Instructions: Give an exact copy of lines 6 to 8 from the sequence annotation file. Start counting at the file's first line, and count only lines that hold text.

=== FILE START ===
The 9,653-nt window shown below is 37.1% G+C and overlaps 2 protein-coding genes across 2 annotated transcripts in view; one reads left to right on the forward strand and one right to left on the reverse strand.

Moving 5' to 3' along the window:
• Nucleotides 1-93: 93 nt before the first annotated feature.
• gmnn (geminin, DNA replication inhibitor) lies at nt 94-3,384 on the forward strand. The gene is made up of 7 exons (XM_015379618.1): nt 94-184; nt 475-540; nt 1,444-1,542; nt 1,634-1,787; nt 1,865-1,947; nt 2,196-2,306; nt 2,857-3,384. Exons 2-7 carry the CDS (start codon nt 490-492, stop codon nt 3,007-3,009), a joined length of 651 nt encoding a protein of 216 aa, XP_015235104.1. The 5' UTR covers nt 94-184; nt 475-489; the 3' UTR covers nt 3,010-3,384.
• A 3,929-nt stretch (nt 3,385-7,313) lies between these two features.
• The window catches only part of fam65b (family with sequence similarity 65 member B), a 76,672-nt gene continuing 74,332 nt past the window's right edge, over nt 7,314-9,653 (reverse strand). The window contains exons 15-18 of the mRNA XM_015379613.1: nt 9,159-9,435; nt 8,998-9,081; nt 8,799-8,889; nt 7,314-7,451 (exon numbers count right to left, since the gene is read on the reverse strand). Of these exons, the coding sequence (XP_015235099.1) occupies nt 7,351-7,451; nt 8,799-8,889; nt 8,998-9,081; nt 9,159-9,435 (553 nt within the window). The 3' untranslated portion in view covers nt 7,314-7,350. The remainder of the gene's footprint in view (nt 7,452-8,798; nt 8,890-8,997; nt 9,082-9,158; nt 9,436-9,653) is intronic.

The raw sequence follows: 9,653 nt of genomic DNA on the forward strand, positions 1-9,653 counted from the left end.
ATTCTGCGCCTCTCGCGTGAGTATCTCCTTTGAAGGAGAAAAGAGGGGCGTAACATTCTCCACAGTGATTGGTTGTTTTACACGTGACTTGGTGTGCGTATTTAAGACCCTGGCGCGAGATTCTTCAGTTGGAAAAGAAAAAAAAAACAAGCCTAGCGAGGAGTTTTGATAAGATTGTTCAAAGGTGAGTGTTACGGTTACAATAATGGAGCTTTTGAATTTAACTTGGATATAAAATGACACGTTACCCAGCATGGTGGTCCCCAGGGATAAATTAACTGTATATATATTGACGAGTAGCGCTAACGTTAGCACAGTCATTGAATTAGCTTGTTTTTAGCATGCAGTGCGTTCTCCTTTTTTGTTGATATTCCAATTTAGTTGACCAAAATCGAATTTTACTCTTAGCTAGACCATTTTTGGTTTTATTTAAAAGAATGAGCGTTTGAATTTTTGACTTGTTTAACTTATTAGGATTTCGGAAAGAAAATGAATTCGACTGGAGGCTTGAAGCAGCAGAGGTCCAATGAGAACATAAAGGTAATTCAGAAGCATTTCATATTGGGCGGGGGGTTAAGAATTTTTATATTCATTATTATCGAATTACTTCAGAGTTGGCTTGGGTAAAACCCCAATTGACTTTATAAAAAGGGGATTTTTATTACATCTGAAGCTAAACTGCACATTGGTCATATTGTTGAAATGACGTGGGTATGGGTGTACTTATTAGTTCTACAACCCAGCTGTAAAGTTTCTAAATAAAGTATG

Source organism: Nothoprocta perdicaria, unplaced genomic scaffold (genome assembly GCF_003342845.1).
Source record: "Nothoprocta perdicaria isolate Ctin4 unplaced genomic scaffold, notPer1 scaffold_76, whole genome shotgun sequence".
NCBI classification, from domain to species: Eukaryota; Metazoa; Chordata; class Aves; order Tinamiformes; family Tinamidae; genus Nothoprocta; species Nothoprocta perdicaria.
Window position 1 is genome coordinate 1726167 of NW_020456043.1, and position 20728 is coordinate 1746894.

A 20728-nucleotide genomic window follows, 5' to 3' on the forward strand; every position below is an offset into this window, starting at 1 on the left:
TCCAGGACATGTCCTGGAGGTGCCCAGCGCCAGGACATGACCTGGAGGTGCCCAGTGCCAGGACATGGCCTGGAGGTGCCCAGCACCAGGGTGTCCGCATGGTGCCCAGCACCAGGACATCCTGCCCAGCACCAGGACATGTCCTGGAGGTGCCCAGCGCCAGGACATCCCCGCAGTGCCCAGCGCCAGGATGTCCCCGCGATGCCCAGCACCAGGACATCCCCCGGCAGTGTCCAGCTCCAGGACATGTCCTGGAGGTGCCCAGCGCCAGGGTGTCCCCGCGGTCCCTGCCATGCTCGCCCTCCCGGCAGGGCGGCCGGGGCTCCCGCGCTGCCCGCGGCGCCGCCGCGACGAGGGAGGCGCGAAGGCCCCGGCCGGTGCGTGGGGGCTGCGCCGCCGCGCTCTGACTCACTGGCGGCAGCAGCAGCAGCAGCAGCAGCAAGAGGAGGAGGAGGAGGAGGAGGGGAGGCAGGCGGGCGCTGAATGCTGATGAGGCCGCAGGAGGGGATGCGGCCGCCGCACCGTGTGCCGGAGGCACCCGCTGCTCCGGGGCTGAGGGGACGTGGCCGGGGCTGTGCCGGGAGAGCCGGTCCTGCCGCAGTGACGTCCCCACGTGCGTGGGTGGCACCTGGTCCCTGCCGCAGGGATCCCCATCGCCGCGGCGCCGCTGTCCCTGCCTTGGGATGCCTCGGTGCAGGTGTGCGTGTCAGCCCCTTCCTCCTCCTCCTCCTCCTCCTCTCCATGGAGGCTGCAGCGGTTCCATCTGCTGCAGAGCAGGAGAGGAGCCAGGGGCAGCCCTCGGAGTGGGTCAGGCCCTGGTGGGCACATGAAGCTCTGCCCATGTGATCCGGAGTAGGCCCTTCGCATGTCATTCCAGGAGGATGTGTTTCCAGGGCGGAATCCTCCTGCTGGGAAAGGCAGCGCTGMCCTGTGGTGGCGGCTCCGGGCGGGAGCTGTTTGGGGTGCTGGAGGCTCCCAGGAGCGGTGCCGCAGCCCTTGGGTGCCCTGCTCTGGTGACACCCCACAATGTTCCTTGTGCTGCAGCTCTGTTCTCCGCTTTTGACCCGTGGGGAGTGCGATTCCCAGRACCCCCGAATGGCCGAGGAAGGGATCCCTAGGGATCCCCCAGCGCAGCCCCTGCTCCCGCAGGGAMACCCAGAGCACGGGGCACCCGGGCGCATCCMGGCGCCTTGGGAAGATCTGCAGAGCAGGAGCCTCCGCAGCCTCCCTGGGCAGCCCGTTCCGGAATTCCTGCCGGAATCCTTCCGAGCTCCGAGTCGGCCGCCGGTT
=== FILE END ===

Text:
• The window catches only part of fam65b (family with sequence similarity 65 member B), a 76,672-nt gene continuing 74,332 nt past the window's right edge, over nt 7,314-9,653 (reverse strand). The window contains exons 15-18 of the mRNA XM_015379613.1: nt 9,159-9,435; nt 8,998-9,081; nt 8,799-8,889; nt 7,314-7,451 (exon numbers count right to left, since the gene is read on the reverse strand). Of these exons, the coding sequence (XP_015235099.1) occupies nt 7,351-7,451; nt 8,799-8,889; nt 8,998-9,081; nt 9,159-9,435 (553 nt within the window). The 3' untranslated portion in view covers nt 7,314-7,350. The remainder of the gene's footprint in view (nt 7,452-8,798; nt 8,890-8,997; nt 9,082-9,158; nt 9,436-9,653) is intronic.

The raw sequence follows: 9,653 nt of genomic DNA on the forward strand, positions 1-9,653 counted from the left end.
ATTCTGCGCCTCTCGCGTGAGTATCTCCTTTGAAGGAGAAAAGAGGGGCGTAACATTCTCCACAGTGATTGGTTGTTTTACACGTGACTTGGTGTGCGTATTTAAGACCCTGGCGCGAGATTCTTCAGTTGGAAAAGAAAAAAAAAACAAGCCTAGCGAGGAGTTTTGATAAGATTGTTCAAAGGTGAGTGTTACGGTTACAATAATGGAGCTTTTGAATTTAACTTGGATATAAAATGACACGTTACCCAGCATGGTGGTCCCCAGGGATAAATTAACTGTATATATATTGACGAGTAGCGCTAACGTTAGCACAGTCATTGAATTAGCTTGTTTTTAGCATGCAGTGCGTTCTCCTTTTTTGTTGATATTCCAATTTAGTTGACCAAAATCGAATTTTACTCTTAGCTAGACCATTTTTGGTTTTATTTAAAAGAATGAGCGTTTGAATTTTTGACTTGTTTAACTTATTAGGATTTCGGAAAGAAAATGAATTCGACTGGAGGCTTGAAGCAGCAGAGGTCCAATGAGAACATAAAGGTAATTCAGAAGCATTTCATATTGGGCGGGGGGTTAAGAATTTTTATATTCATTATTATCGAATTACTTCAGAGTTGGCTTGGGTAAAACCCCAATTGACTTTATAAAAAGGGGATTTTTATTACATCTGAAGCTAAACTGCACATTGGTCATATTGTTGAAATGACGTGGGTATGGGTGTACTTATTAGTTCTACAACCCAGCTGTAAAGTTTCTAAATAAAGTATG